Luckily for us SolidWorks has made recordings of all the sessions available to everyone online. Technically not all the sessions. It appears the hands-on sessions were not recorded so you can't view my presentation. With this great resource you'll be able to learn about SolidWorks, Simulation, 3DVIA Composer, Sustainability and much more. Some of my favorite presentations are done by users. (Check out a presentation from 2009 by David Woodruff)
So follow the link and if you see a presentation that you particularly enjoy let us know in the comments. With presentations from the last 3 SolidWorks Worlds there's no way I'll be able to watch them all.
In the past if you wanted center one component on another you often had to resort to reference geometry. You would either design your parts symmetrically about a plane, or create a plane between down the center of the geometry. This wasn't hard to do in SolidWorks, and with the new "Width" plane option its even easier. But why bother when you can use the advanced "Width Mate?" John's latest video shows you how the width mate can allow you to get your parts aligned correctly in SolidWorks even faster.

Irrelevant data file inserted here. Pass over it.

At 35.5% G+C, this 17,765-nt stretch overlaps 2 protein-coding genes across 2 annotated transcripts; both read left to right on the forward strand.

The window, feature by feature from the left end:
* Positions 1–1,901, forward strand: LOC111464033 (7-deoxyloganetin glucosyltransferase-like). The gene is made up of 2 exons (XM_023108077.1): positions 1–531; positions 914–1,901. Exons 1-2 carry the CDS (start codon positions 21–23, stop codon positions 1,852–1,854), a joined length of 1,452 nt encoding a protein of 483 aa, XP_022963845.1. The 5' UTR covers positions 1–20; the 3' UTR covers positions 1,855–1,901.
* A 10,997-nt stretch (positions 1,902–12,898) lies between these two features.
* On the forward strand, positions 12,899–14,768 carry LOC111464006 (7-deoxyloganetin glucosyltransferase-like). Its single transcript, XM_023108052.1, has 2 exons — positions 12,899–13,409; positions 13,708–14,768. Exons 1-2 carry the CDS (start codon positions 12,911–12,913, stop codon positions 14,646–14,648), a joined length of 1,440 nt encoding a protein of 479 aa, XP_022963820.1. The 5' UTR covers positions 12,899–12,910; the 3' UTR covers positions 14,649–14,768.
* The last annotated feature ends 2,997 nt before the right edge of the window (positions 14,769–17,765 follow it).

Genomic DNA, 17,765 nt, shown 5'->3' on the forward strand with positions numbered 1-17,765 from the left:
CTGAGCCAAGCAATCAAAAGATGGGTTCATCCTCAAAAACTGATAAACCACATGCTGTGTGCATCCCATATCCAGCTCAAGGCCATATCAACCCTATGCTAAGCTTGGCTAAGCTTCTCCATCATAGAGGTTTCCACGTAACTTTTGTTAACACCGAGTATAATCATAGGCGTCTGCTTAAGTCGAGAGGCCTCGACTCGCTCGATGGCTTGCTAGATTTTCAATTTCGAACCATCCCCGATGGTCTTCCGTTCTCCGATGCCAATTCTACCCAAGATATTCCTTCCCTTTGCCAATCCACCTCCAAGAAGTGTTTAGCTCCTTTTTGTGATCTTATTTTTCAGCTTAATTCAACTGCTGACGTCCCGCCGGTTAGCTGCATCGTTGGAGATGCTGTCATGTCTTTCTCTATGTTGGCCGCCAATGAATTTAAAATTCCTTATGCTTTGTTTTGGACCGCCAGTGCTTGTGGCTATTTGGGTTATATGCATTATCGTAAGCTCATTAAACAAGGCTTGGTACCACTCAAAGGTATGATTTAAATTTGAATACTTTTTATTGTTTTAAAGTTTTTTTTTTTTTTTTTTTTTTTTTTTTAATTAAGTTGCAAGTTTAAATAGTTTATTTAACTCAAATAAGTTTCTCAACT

With the holidays and preparations for SolidWorks World 2011, John took a little break from his weekly video tips. With all that over he's back and this week he's got a nice overview of Mult-Mate.
If you find yourself mating multiple objects to the same references in your assembly you should check out Multi-Mate.
We've posted another of John's Tips & Tricks videos over on YouTube. If you've ever had to make changes to a sketch and it was dimensioned or constrained in a way that made it difficult you should check out this video. SolidWorks has some great tools for changing sketches and others for fixing problems in them when they occur.
Check it out and let us know what you think.
Johns latest video tips are centered around reference planes and center-lines. SolidWorks 2010 revamped the interface for creating planes making the creation of certain planes a lot easier. If you work with molded parts with draft, imported parts with planes in the wrong places, or any part with symmetry you'll find John's tips this week useful.